Best Beer: Inspired Unemployed in Federal Court Battle

A man who owns a popular brand of beer with a pair of comedians famous for creating social media skits has denied in court that his design is based on another brand.

A federal court in Australia will have to decide whether The Inspired Unemployed’s Better Beer is causing market confusion along with Brick Lane’s Sidewinder.

Larrikins Jack Steele and Matt Ford collaborated with Torquay Beverage Company and Mighty Craft to release a highly successful low carb beer in October 2021.

The zero-carb craft beer was the brainchild of Nick Cogger of Torquay Beverage Co, but each of the comedians owns a 20 percent stake in the company.

A few months after the release of Better Beer, Brick Lane filed a lawsuit in the Federal Court of Australia alleging that the influencers’ beer “gave false, misleading or misleading representations” at launch.

Brick Lane Brewing, whose shareholders include Billy Slater, Dan Carter, Eddie McGuire and Mick Molloy, filed a lawsuit in December.

The company claims that consumers will be confused that their product Sidewinder Hazy Pale and Better Beer are somehow related and are seeking corrective advertising and damages.

The trial began on Tuesday and Mr Cogger, general manager of Torquay Beverage Company and Better Beer, testified.

He told the court that Better Beer began the design process in January 2021, months before the Sidewinder hit the market.

Brick Lane’s attorney, Justine Beaumont, showed Cogger some of the evidence he presented, in which he called Brick Lane a “key competitor” in the market.

“You really looked at Brick Lane as a competitor,” Ms Beaumont said.

Mr. Kogger said he does not see it as a competitive company, but rather as a “final product”.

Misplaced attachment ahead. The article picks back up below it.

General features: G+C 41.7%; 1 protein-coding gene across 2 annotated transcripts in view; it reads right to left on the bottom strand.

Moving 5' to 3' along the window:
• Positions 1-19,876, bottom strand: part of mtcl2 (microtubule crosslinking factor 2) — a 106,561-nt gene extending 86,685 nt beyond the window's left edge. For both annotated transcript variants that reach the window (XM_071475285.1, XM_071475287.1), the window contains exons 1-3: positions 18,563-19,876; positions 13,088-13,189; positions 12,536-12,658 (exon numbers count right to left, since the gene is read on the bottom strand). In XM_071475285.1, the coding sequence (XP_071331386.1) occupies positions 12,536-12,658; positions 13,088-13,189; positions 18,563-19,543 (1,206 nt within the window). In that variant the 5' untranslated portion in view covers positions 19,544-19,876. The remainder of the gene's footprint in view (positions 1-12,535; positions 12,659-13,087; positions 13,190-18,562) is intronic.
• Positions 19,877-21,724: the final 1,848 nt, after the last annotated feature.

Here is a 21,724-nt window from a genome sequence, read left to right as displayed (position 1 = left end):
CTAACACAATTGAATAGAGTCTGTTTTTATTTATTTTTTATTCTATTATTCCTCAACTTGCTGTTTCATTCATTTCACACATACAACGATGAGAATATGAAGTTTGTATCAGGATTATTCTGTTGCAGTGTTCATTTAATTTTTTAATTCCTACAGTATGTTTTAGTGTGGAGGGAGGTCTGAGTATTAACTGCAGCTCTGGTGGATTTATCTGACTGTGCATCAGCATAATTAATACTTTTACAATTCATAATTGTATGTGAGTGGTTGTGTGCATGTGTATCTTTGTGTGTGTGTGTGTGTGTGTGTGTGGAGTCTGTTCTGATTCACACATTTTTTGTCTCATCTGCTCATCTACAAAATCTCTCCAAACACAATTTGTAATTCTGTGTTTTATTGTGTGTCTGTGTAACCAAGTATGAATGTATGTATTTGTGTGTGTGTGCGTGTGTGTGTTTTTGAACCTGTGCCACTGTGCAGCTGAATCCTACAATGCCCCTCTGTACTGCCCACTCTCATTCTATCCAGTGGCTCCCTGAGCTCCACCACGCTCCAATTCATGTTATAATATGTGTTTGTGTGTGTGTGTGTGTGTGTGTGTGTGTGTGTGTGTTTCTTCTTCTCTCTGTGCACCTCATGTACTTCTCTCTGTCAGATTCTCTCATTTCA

Miss Beaumont continued to press Mr. Cogger.

“When you were designing Better Beer, you kept a close eye on Brick Lane,” she said.

He replied: “We wanted to play against popular products like Furphy and James Squire. We said there were only three players in this category and Brick Lane was one of them.”

Ms. Beaumont led Mr. Cogger to another page of evidence, which showed the briefing Mr. Cogger sent to the designer, which again listed Brick Lane in the “competition set”.

“We are pretty much saying that the entire market is our competitor,” Mr. Kogger said.

“To be honest, I wish we had more competition.”

The court was told that Better Beer’s Instagram handle was unavailable when the brand’s marketing plan began.

But because the comedy duo were “so well known” on Instagram, they managed to connect with someone “high profile” on the platform.

“My business associates are pretty well known and the person in question is high on Instagram, which is basically how we got access to Better Beer that day,” Mr. Cogger said.

Brick Lane managing director Paul Bowker sat at the back of the room while Mr Cogger testified.

Earlier in the trial, Ms Beaumont told the court that her client’s brand was heavily dependent on the “characteristic curved stripes” of Sidewinder cans and packaging.

“Sidewinder Hazy Pale has distinctive curved stripes of blue, organ and yellow, as well as an off-white background,” said Ms Beaumont.

Ms Beaumont told the court that Sidewinder was involved in sales and marketing in the period leading up to the launch of Better Beer in July 2021.

By this time, she said, consumers “recognized that this outfit was related to Sidewinder.”

“The emphasis is on the jar stripes in the tile and color scheme,” Ms Beaumont said.

She told the court that the brand also issued a press release on July 21 and more than 300 bus advertisements featuring Sidewinder beer were installed.

Ed Heary QC, acting on behalf of Better Beer and its owners, told the court that an ASE announcement dated 26 July 2021 announced that the product would hit stores in October of that year.

On the same day that the ASX was announced, Mr Khiri told the court that five articles had been posted on various news outlets as well as social media pages of influencers.

While Better Beer is not supposed to copy Sidewinder, Mr. Hiry said it was absurd that the two products would confuse consumers.

“If there’s one thing you’ll remember, it’s the name.” If you ever want to find him again, you’ll need a name,” Hiri told the court.

The trial continues before Judge Angus Stewart.

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